The post with the title, Disrupting Education: 8 Ideas That Will Permanently Break Education As We Know It, was shared a few times in my Twitter stream, so I was curious.  It’s an interesting read by Terry Heick posted to the TeachThought blog.  I was surprised to see a section about parents in education.  Idea #7 is:

Parents don’t understand teaching and learning.

Parents speak in the language of terms and compliance because that’s how we speak to them.

They understand grades, behavior, some of the fundamentals of literacy, and other abstractions like effort, inspiration, success, and failure.

But what if they understood how people learn even half as well as most teachers? What if they understood the pros and cons of certain assessment forms (this isn’t rocket science), the inherent limitations of letter grades (there’s no way they don’t already have an instinct for this), or how to coach critical thinking and observation on a daily basis?

Parents are the sleeping giants in education. Think of them as students with 25 years of life experience added on. If they had any clue how poorly education serves most students (no matter how “successful” the student navigates education in its current form), they’d redirect anger currently pointed at teachers and principals, and point it instead at policymakers, and perhaps even take up the task themselves as entrepreneurs.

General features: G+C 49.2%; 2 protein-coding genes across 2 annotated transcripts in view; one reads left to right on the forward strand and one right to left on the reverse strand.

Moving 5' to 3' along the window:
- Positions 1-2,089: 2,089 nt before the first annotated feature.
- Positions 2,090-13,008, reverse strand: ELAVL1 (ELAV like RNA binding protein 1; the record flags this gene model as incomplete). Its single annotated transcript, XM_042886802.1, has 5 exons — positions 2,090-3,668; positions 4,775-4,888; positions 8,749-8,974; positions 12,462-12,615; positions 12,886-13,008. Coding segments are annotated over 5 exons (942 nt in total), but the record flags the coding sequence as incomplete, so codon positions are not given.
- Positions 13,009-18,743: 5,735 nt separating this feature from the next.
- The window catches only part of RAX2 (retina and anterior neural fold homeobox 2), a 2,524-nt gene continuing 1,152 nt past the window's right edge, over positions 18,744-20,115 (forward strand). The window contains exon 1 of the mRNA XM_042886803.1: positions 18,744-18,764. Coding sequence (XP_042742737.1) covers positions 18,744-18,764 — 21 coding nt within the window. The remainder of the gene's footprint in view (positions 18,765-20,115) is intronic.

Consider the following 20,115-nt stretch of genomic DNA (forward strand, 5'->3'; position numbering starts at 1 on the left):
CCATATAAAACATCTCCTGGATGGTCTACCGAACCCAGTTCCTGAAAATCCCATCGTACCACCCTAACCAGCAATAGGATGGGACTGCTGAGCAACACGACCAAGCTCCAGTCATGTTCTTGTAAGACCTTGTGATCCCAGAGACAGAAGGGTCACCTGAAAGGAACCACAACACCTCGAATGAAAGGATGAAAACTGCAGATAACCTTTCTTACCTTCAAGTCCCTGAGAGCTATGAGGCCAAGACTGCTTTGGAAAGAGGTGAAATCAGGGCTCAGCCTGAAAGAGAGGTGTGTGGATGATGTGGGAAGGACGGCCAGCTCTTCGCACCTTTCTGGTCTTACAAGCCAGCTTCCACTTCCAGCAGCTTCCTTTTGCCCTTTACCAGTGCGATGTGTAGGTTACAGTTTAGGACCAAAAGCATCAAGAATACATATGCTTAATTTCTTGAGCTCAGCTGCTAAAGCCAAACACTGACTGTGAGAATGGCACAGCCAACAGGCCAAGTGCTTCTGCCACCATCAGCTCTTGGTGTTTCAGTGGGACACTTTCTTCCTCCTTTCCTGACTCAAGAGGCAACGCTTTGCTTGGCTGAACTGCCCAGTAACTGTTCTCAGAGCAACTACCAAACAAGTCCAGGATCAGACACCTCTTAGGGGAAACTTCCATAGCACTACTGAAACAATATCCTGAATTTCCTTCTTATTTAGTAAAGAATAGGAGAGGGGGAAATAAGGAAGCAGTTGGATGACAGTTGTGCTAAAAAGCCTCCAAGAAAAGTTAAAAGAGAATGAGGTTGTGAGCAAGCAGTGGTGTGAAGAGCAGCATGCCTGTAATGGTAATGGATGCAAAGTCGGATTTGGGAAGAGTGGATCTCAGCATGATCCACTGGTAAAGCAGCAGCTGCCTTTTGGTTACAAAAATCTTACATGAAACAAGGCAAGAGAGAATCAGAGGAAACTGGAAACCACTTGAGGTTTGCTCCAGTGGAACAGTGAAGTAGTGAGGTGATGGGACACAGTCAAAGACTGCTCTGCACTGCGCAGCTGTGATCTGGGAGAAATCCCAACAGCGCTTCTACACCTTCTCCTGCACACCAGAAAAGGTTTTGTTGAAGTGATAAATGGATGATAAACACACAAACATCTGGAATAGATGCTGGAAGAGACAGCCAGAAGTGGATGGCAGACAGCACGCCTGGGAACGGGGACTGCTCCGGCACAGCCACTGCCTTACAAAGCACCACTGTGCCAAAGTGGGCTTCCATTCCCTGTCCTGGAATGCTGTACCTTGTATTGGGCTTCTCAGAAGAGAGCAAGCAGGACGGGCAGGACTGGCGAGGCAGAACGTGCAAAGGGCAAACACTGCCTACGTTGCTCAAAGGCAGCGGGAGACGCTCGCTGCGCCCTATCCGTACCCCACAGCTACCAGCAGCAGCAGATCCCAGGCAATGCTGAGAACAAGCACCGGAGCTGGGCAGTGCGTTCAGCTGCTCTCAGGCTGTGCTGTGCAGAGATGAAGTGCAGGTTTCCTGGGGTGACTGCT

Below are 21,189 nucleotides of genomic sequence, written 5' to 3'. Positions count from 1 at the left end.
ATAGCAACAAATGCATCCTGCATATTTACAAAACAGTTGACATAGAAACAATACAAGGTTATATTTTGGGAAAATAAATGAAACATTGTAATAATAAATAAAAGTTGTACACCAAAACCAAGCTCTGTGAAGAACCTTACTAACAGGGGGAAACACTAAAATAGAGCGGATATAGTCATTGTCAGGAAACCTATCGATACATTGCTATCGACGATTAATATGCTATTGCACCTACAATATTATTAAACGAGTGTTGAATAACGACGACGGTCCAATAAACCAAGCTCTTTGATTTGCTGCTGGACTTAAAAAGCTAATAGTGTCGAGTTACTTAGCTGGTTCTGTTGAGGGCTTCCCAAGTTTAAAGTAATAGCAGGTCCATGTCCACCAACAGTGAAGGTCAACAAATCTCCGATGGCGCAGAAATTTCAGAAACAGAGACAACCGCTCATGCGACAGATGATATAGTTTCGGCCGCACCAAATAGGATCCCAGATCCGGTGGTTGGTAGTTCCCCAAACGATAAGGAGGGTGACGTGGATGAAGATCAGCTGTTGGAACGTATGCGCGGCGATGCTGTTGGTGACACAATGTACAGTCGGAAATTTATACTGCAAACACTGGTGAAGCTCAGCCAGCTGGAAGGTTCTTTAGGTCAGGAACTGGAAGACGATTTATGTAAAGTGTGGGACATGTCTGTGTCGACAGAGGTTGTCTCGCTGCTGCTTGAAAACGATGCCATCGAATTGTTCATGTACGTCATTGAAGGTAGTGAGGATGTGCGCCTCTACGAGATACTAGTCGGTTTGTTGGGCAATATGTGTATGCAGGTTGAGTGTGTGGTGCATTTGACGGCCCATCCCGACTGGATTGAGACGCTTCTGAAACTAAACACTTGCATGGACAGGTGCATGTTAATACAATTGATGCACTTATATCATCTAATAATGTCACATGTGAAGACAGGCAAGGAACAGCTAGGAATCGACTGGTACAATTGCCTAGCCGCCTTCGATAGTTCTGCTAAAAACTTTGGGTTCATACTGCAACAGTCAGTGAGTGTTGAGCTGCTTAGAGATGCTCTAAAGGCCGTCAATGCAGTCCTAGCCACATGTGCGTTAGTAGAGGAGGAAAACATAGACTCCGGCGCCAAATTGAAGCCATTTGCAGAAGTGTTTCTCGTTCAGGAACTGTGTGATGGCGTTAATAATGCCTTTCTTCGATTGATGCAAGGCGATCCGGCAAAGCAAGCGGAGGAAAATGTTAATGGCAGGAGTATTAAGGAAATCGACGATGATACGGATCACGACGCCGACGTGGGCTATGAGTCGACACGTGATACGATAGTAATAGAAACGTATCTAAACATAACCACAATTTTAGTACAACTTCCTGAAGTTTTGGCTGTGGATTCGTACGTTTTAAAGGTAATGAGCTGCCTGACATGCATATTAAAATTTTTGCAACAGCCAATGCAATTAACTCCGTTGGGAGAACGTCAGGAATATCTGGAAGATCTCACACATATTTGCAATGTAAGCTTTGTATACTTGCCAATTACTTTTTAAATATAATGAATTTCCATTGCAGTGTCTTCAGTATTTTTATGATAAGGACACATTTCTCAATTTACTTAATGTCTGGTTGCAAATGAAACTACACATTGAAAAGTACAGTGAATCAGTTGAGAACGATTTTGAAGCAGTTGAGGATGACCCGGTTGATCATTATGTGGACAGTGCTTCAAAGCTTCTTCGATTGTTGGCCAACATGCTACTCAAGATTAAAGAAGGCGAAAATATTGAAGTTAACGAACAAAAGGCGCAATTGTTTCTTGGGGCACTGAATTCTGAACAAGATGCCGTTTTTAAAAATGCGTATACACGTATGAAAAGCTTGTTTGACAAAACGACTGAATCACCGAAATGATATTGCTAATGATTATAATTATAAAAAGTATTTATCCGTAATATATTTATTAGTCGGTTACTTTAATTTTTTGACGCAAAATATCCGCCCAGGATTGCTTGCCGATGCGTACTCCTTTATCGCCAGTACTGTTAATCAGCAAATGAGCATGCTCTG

Hey, there’s an idea.”

I thought some points were valid, but I am still reflecting on the message and if it is one that will help “disruption” or lead to more understanding.  It is written from the context of education in the U.S., but I think there is relevance to Canada.  I wrote a post in the past with my own questions regarding where parents fit in effective change in education.  I am not sure that “redirecting anger” is the most effective approach, but maybe that ends up being the route for parents.  Hopefully parents can also work with teachers, principals and policymakers.  The avenues to do so are not always clear though.

I welcome your thoughts on this idea or any of the other 7 ideas in the post.  All are good food for thought and action.

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